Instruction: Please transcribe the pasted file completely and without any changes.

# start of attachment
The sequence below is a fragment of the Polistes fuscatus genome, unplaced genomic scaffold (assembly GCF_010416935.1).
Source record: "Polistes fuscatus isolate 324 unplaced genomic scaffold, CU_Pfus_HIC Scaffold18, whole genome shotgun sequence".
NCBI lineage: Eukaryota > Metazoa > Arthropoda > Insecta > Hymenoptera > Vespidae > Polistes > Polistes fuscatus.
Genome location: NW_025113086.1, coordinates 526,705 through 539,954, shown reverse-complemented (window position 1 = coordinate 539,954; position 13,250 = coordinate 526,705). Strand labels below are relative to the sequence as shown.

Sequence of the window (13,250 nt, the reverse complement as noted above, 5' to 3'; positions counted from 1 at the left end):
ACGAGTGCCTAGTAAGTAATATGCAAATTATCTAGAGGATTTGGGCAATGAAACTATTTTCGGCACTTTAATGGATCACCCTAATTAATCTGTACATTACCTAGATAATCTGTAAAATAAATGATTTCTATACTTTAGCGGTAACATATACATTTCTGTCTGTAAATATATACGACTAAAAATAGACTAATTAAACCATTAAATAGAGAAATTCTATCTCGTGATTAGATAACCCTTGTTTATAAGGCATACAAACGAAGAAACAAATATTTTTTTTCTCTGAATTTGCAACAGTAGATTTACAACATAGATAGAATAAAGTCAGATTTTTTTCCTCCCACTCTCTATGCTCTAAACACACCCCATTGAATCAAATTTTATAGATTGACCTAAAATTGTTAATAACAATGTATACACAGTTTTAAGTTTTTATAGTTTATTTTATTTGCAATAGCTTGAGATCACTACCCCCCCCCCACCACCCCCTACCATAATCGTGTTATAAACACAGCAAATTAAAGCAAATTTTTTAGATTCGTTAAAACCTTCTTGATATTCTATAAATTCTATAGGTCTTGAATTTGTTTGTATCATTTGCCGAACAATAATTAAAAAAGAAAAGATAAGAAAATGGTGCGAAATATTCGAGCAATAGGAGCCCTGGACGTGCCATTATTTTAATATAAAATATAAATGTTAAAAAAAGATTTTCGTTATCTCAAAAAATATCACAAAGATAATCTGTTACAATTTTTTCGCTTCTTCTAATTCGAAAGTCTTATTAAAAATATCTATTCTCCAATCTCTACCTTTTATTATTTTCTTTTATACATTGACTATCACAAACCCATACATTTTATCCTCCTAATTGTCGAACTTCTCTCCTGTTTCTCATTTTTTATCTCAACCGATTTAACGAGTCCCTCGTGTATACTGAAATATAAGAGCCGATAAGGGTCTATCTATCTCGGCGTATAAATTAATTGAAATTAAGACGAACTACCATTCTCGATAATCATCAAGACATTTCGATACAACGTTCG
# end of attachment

The sequence below is a fragment of the Polistes fuscatus genome, unplaced genomic scaffold (assembly GCF_010416935.1).
Source record: "Polistes fuscatus isolate 324 unplaced genomic scaffold, CU_Pfus_HIC Scaffold18, whole genome shotgun sequence".
NCBI lineage: Eukaryota > Metazoa > Arthropoda > Insecta > Hymenoptera > Vespidae > Polistes > Polistes fuscatus.
Genome location: NW_025113086.1, coordinates 526,705 through 539,954, shown reverse-complemented (window position 1 = coordinate 539,954; position 13,250 = coordinate 526,705). Strand labels below are relative to the sequence as shown.

Sequence of the window (13,250 nt, the reverse complement as noted above, 5' to 3'; positions counted from 1 at the left end):
ACGAGTGCCTAGTAAGTAATATGCAAATTATCTAGAGGATTTGGGCAATGAAACTATTTTCGGCACTTTAATGGATCACCCTAATTAATCTGTACATTACCTAGATAATCTGTAAAATAAATGATTTCTATACTTTAGCGGTAACATATACATTTCTGTCTGTAAATATATACGACTAAAAATAGACTAATTAAACCATTAAATAGAGAAATTCTATCTCGTGATTAGATAACCCTTGTTTATAAGGCATACAAACGAAGAAACAAATATTTTTTTTCTCTGAATTTGCAACAGTAGATTTACAACATAGATAGAATAAAGTCAGATTTTTTTCCTCCCACTCTCTATGCTCTAAACACACCCCATTGAATCAAATTTTATAGATTGACCTAAAATTGTTAATAACAATGTATACACAGTTTTAAGTTTTTATAGTTTATTTTATTTGCAATAGCTTGAGATCACTACCCCCCCCCCACCACCCCCTACCATAATCGTGTTATAAACACAGCAAATTAAAGCAAATTTTTTAGATTCGTTAAAACCTTCTTGATATTCTATAAATTCTATAGGTCTTGAATTTGTTTGTATCATTTGCCGAACAATAATTAAAAAAGAAAAGATAAGAAAATGGTGCGAAATATTCGAGCAATAGGAGCCCTGGACGTGCCATTATTTTAATATAAAATATAAATGTTAAAAAAAGATTTTCGTTATCTCAAAAAATATCACAAAGATAATCTGTTACAATTTTTTCGCTTCTTCTAATTCGAAAGTCTTATTAAAAATATCTATTCTCCAATCTCTACCTTTTATTATTTTCTTTTATACATTGACTATCACAAACCCATACATTTTATCCTCCTAATTGTCGAACTTCTCTCCTGTTTCTCATTTTTTATCTCAACCGATTTAACGAGTCCCTCGTGTATACTGAAATATAAGAGCCGATAAGGGTCTATCTATCTCGGCGTATAAATTAATTGAAATTAAGACGAACTACCATTCTCGATAATCATCAAGACATTTCGATACAACGTTCG